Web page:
After being publicly shoved hard by Sen. John McCain for having accepted $100,000 from the now-defunct lobby shop PMA, incoming Army Secretary John McHugh promised Thursday that no matter whether he was confirmed or not he would never "never receive another earmark."
PMA, of course, was the lobby shop linked to Rep. Jack Murtha which went bust after being raided by the FBI. McCain, having made his point about the corrupting power of contributions for earmarks, then told McHugh that accepting the PMA money would not "disqualify" the former ranking member of the House Armed Services Committee from becoming Army Secretary. Since McCain decided not to hammer McHugh over the issue any more and there's no need to highlight the irony of a departing lawmaker suddenly taking the pledge let's look at some of the policy issues that arose during the nomination hearing.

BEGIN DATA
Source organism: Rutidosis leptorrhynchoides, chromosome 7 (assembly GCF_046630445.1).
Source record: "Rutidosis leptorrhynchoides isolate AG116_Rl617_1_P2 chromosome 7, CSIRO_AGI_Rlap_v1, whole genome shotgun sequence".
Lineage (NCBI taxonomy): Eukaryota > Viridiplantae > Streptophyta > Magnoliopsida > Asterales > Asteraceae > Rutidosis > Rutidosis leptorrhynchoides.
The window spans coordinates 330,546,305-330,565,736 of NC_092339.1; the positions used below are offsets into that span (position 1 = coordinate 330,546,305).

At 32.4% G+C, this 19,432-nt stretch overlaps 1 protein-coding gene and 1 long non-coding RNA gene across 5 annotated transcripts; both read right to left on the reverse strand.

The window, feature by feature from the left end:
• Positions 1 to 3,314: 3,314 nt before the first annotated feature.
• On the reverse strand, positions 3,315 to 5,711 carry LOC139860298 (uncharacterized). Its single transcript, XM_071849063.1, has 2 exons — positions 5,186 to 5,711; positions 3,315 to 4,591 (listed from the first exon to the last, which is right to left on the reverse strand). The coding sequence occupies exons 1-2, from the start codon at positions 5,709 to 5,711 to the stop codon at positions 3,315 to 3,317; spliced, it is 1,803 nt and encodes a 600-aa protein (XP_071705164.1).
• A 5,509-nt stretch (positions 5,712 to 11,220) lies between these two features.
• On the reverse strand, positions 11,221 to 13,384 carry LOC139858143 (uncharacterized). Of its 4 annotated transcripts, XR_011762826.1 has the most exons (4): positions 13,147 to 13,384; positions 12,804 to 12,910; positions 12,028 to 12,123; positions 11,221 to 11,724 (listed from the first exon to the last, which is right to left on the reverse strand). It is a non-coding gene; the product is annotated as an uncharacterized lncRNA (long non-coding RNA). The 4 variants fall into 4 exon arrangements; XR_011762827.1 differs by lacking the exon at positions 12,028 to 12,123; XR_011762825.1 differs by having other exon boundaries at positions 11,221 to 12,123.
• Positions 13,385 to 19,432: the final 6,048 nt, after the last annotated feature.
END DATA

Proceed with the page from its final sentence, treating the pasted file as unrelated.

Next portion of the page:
Chief among them is the Army's modernization efforts, as DoD Buzz readers well know. McHugh, in answers to written questions submitted before the hearing began, set modernization as the Nr. 2 priority for the Army, right behind the enormous stresses experienced by the men and women who serve us in green. He pledged "to demand" fixes to Army modernization should his nomination be approved. How would he pursue the question of balance between heavy and light forces, regular and irregular forces? The service, McHugh said in his written answers, must come up with "innovative solutions to reset and modernize equipment to address current and future conflicts..." That sounds an awful lot like the same sort of language the Army is already tossing around though it appears to hint at even greater emphasis on rebuilding fixing up existing systems and much less on anything new for the Army.
In addition, McHugh said he would "insist on clarity and rigor in the oversight of major programs to ensure that the acquisition process supports the needs of the force."
McHugh has the reputation of being an honorable man, one who was willing to work closely with Democrats when that left many of his GOP colleagues fairly uncomfortable. The Army needs a strong hand at at its helm as it faces the enormous strains of fighting two wars, staying ready to respond across the globe and doing the training and education needed to advance the force. Let's hope McHugh brings that "clarity and rigor" he spoke of to his job every day.